Retirement: mind the gap

Decision to allow public servants work until they are 70 underlines continuing disparity with private sector

 

The decision to allow many public servants to work until they are 70 is appropriate, given extended life spans and changes in the State pension rules. However, it is essential that this is properly managed and that there is flexibility for the State as employer, as well as the employee. Also, it again highlights the disparity in pension arrangements between the public and private sectors, an area where change has been long promised but is slow to emerge.

While the details and timing of the new arrangements have yet to be spelled out, in general public servants will no longer be obliged to retire at 65. The change applies to those taken on before April 2004, as those hired subsequently either already have a retirement age of 70 or have no compulsory retirement age. Existing rules and advanced pension arrangements for front-line staff such as gardaí and firefighters will remain unchanged.

Under the proposed changes, those continuing to work beyond 65 will still be obliged to make pension contributions and if they already qualify for a full pension will not get extra entitlements. This must be properly managed. Maintaining older, generally better-paid staff will cost more.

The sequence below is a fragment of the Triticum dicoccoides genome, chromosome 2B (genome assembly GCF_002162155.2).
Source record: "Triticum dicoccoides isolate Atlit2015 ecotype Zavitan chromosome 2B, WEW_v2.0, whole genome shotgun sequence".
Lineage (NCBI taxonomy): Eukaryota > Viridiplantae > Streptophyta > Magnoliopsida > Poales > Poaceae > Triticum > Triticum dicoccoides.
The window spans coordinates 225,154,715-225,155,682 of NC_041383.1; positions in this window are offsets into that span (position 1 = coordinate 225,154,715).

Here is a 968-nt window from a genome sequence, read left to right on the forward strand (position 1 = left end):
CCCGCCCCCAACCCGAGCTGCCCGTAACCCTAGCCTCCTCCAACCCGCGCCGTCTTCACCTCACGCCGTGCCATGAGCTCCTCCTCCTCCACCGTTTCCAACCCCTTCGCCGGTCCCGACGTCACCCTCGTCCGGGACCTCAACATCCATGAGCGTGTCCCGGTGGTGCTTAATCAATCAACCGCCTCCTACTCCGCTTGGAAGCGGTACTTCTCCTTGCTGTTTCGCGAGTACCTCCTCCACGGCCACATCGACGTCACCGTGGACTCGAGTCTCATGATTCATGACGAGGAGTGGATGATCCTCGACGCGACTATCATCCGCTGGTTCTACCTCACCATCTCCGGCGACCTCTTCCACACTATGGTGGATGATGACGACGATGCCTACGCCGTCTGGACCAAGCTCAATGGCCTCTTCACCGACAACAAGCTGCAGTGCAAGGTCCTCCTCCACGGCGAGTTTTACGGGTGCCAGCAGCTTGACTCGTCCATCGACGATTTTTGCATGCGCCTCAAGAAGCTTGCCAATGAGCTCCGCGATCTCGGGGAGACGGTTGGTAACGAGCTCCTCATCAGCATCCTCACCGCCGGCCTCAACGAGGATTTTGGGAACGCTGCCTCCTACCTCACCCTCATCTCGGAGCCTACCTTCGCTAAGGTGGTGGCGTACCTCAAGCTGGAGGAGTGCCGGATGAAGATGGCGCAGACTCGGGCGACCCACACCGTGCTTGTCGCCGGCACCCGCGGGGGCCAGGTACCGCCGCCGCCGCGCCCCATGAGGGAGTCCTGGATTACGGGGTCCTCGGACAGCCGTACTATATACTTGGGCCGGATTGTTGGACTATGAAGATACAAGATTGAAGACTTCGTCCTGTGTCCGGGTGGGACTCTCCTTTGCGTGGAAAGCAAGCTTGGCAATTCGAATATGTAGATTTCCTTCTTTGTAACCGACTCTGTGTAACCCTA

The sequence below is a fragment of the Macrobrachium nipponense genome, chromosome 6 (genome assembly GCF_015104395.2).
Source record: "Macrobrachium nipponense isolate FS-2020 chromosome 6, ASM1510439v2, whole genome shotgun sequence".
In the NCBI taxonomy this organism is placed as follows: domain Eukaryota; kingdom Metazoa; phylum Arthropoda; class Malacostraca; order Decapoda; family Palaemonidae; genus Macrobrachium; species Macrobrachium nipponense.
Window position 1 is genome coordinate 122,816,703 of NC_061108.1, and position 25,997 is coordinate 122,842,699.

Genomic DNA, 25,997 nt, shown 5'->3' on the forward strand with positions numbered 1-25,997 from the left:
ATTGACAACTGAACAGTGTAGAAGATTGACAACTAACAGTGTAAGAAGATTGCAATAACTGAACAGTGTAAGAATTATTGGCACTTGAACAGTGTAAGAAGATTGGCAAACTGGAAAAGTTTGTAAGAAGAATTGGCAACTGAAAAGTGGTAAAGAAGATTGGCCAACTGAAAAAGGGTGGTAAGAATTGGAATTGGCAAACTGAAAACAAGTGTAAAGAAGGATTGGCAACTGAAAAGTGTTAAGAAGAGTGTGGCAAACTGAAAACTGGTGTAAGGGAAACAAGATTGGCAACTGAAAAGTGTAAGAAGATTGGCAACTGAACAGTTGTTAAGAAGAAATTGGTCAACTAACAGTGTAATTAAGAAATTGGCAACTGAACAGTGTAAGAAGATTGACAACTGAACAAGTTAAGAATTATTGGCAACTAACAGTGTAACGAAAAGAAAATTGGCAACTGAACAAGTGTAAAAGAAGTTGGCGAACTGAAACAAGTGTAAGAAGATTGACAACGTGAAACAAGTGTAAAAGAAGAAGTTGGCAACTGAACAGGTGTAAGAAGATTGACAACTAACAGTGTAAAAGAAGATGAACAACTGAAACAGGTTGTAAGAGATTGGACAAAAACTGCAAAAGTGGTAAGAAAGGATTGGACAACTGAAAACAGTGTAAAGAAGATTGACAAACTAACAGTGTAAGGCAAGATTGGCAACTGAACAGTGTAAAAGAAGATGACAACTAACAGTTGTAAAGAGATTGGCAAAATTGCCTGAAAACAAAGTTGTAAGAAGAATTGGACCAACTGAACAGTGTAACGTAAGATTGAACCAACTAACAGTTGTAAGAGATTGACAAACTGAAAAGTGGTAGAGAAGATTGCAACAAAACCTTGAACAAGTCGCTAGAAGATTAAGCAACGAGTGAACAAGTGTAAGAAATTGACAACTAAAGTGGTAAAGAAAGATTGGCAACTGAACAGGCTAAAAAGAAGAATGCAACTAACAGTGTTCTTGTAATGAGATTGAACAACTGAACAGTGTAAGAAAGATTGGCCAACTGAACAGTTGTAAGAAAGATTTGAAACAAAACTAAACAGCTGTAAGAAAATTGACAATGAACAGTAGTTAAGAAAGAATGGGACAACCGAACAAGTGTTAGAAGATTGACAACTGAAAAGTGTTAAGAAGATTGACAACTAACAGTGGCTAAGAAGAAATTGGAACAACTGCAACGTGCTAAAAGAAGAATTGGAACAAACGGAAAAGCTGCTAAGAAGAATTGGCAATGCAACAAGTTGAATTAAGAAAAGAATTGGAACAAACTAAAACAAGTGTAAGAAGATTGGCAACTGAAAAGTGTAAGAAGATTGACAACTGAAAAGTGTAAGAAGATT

The public sector pay bill needs to be controlled and there must be opportunities for younger people. In a buoyant jobs market and at a time of relatively strong tax revenues this may not be an issue, but it could be in future. It must be made clear that while the public service will try to facilitate people who want to remain until the age of 70, there are times when this may not be possible.

The move underlines again the disparity in pension regimes between the public and private sectors. While much of this is not the fault of the Government, the gap between public and private provision and options continues to widen. This is an issue for all the parties involved – the Government, employers and employees. A public sector scheme with tax-free lump sums and defined benefit pensions for many stands in stark contrast to the entitlements for much of the private sector. One regime looks unaffordable, in the long term. The other looks unsustainable.

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